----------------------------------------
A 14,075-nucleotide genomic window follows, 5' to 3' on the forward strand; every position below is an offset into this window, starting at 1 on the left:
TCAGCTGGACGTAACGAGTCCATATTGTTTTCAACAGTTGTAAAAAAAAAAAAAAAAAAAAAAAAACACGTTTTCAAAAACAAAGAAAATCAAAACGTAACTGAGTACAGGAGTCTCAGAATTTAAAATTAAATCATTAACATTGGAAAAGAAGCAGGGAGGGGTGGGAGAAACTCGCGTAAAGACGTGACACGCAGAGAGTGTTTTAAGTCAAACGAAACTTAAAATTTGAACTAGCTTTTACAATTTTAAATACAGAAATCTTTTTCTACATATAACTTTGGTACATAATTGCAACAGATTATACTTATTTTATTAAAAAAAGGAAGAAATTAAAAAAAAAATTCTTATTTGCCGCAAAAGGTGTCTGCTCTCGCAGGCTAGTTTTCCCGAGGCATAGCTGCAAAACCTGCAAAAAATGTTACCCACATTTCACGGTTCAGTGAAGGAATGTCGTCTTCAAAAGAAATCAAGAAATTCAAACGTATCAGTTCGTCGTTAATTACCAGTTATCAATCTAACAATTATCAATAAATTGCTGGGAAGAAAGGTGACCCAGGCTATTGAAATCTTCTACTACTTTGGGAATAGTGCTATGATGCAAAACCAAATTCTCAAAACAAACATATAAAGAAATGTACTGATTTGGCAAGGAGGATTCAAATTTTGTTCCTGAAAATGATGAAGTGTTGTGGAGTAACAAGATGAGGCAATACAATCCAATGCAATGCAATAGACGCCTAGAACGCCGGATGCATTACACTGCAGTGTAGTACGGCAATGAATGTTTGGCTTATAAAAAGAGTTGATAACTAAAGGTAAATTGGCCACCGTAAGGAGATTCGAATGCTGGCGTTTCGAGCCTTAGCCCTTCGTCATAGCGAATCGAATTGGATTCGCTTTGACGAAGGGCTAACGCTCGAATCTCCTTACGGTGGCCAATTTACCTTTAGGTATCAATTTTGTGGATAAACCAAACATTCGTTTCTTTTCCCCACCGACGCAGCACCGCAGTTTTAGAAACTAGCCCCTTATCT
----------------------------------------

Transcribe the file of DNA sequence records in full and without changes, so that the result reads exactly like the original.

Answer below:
A 14,075-nucleotide genomic window follows, 5' to 3' on the forward strand; every position below is an offset into this window, starting at 1 on the left:
TCAGCTGGACGTAACGAGTCCATATTGTTTTCAACAGTTGTAAAAAAAAAAAAAAAAAAAAAAAAACACGTTTTCAAAAACAAAGAAAATCAAAACGTAACTGAGTACAGGAGTCTCAGAATTTAAAATTAAATCATTAACATTGGAAAAGAAGCAGGGAGGGGTGGGAGAAACTCGCGTAAAGACGTGACACGCAGAGAGTGTTTTAAGTCAAACGAAACTTAAAATTTGAACTAGCTTTTACAATTTTAAATACAGAAATCTTTTTCTACATATAACTTTGGTACATAATTGCAACAGATTATACTTATTTTATTAAAAAAAGGAAGAAATTAAAAAAAAAATTCTTATTTGCCGCAAAAGGTGTCTGCTCTCGCAGGCTAGTTTTCCCGAGGCATAGCTGCAAAACCTGCAAAAAATGTTACCCACATTTCACGGTTCAGTGAAGGAATGTCGTCTTCAAAAGAAATCAAGAAATTCAAACGTATCAGTTCGTCGTTAATTACCAGTTATCAATCTAACAATTATCAATAAATTGCTGGGAAGAAAGGTGACCCAGGCTATTGAAATCTTCTACTACTTTGGGAATAGTGCTATGATGCAAAACCAAATTCTCAAAACAAACATATAAAGAAATGTACTGATTTGGCAAGGAGGATTCAAATTTTGTTCCTGAAAATGATGAAGTGTTGTGGAGTAACAAGATGAGGCAATACAATCCAATGCAATGCAATAGACGCCTAGAACGCCGGATGCATTACACTGCAGTGTAGTACGGCAATGAATGTTTGGCTTATAAAAAGAGTTGATAACTAAAGGTAAATTGGCCACCGTAAGGAGATTCGAATGCTGGCGTTTCGAGCCTTAGCCCTTCGTCATAGCGAATCGAATTGGATTCGCTTTGACGAAGGGCTAACGCTCGAATCTCCTTACGGTGGCCAATTTACCTTTAGGTATCAATTTTGTGGATAAACCAAACATTCGTTTCTTTTCCCCACCGACGCAGCACCGCAGTTTTAGAAACTAGCCCCTTATCT